NEW YORK, August 24, 2007 (AP) -- The New York Liberty aren't getting overconfident after their surprisingly easy win over the Detroit Shock.
Shameka Christon had 16 points and tied a franchise playoff record with 15 rebounds to lead the Liberty to a 73-51 victory over the defending champion Shock in Game 1 of their first-round Eastern Conference series Friday night.
"All we did tonight was what we were supposed to do,'' New York coach Pat Coyle said. "You have to protect your home floor. It is one game, and that is all it is. We will get the tape and make some adjustments. When we go out to Detroit, we will tweak some things and do what we need to.''
Janel McCarville and Cathrine Kraayeveld had 13 points apiece for the Liberty, who closed the season with six wins in their last nine games to earn the East's fourth and final postseason berth. New York, which shot 40 percent from the field, had runs of 18-0 and 16-0 in the second half to pull away from the league-best Shock.
"We were just out there to play hard and focus on the things that we do really well,'' Christon said, "and on the little things that have made us really successful.''
The series moves to the Palace of Auburn Hills for Game 2 on Sunday and Game 3, if necessary, on Tuesday night.
Deanna Nolan scored 16 points, Shannon Johnson had 11 and Ivory Latta 10 for Detroit, which lost its last four regular-season games after clinching home-court advantage throughout the playoffs. The Shock rested key players down the stretch, playing reserves in various positions.
However, coach Bill Laimbeer didn't use that layoff as an excuse for his team's poor play against the Liberty.
"I don't think it affected us at all,'' he said. "You can draw conclusions from that, but that's not what happened to us tonight. We didn't play basketball. We didn't want it, basically. New York definitely wanted it more than us, but we didn't want it at all. That was discouraging. ... We didn't have the desire to compete.''
The Shock put together a 9-0 run to pull within 10 late in the third quarter, and Nolan's jumper 17 seconds into the fourth cut the deficit to 53-44.
McCarville - given the league's most improved player of the year award before the game - scored eight points in a 16-0 run that gave the Liberty a 69-44 lead with 3:12 left. Barbara Farris' jumper nearly 1 1/2 minutes later pushed New York's lead to 26, its biggest of the game.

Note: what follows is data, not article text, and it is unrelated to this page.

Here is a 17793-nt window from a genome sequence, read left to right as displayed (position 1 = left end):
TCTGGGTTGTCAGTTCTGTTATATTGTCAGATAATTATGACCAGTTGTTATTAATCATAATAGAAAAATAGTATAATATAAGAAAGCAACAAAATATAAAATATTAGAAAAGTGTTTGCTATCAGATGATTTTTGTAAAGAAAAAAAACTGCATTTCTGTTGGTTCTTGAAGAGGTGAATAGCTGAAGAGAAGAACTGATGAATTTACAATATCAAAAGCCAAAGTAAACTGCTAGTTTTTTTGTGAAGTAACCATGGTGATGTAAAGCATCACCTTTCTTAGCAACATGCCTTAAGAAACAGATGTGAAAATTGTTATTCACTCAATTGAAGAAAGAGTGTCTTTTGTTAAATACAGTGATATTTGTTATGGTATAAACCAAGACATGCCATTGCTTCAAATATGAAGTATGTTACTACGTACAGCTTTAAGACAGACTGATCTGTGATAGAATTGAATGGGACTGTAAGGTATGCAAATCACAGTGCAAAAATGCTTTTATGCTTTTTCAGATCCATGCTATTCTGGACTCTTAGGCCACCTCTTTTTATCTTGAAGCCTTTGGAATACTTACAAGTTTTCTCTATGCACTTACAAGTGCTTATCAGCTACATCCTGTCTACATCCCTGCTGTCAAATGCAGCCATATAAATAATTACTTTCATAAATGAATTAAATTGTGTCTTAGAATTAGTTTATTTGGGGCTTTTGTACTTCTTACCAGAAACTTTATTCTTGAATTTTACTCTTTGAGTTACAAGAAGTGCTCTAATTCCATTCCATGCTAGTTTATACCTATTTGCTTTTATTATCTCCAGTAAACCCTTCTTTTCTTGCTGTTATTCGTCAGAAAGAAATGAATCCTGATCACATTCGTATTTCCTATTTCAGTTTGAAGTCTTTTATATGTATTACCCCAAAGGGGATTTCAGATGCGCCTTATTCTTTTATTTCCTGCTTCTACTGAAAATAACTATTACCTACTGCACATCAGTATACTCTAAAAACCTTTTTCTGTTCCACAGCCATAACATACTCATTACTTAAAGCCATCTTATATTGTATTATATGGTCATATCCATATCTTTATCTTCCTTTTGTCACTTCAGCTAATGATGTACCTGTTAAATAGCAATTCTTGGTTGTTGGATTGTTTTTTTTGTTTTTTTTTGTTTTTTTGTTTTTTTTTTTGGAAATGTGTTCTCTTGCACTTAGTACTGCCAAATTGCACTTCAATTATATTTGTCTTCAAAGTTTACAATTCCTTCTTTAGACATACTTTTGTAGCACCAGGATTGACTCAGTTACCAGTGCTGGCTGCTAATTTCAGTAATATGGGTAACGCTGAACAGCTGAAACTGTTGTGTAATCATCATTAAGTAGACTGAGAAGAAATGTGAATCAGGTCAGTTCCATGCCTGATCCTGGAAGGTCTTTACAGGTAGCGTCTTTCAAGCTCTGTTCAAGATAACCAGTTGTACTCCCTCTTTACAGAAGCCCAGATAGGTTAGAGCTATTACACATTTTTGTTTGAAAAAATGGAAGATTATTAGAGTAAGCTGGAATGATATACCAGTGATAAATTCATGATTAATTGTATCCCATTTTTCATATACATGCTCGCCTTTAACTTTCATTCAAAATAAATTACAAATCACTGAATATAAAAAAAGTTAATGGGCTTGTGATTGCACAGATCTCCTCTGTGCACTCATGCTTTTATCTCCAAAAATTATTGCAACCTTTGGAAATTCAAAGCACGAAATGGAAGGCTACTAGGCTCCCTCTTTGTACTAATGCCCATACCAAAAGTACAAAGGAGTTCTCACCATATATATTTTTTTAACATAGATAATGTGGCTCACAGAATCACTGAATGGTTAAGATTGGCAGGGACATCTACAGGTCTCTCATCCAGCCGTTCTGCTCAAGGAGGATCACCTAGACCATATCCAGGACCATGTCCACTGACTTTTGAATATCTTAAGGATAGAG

"There were points when I looked up (at the scoreboard),'' McCarville said. "I did not let it phase me because I knew we had a lot more to do and did not want to let it get away from us. We did not want them to build any momentum or go on a run.''
Detroit, which shot 33 percent (21-for-63) from the field, got no closer than 20 the rest of the way.
"We deserved to lose, and there are no ifs ands or maybes about it,'' Laimbeer said. "We were dysfunctional out there, offensively, defensively, combinations, you name it. We just weren't better.''
Kraayeveld started an 18-0 run with two free throws and capped it with a 3-pointer to give the Liberty a 45-29 lead with 4:15 to go in the third quarter. Erin Thorn, Loree Moore and Christon also had 3s during the spurt.
"Coming out in the second half, start of the third (quarter), our defensive focus wasn't there,'' Nolan said. "The chemistry of knowing what people like to do or finding people in their spot, just wasn't there tonight.''
After Plenette Pierson made a layup 23 seconds later to end the Shock's drought, Christon hit three of four free throws and Tiffany Jackson had a layup to stretch the Liberty's lead to 50-31 with 2:58 left in the period.
New York beat Detroit in three games in the first round in 2004 when the Shock were defending their first title. However, the Liberty were seeded second and Detroit third that year.
Swin Cash's layup with 9:01 left in the third gave the Shock a 29-27 lead, their first since the opening minute of the game. The Liberty followed with their big run to regain the lead for good.
Nolan's jumper with 50 seconds left in the second quarter tied the score at 25 going into halftime.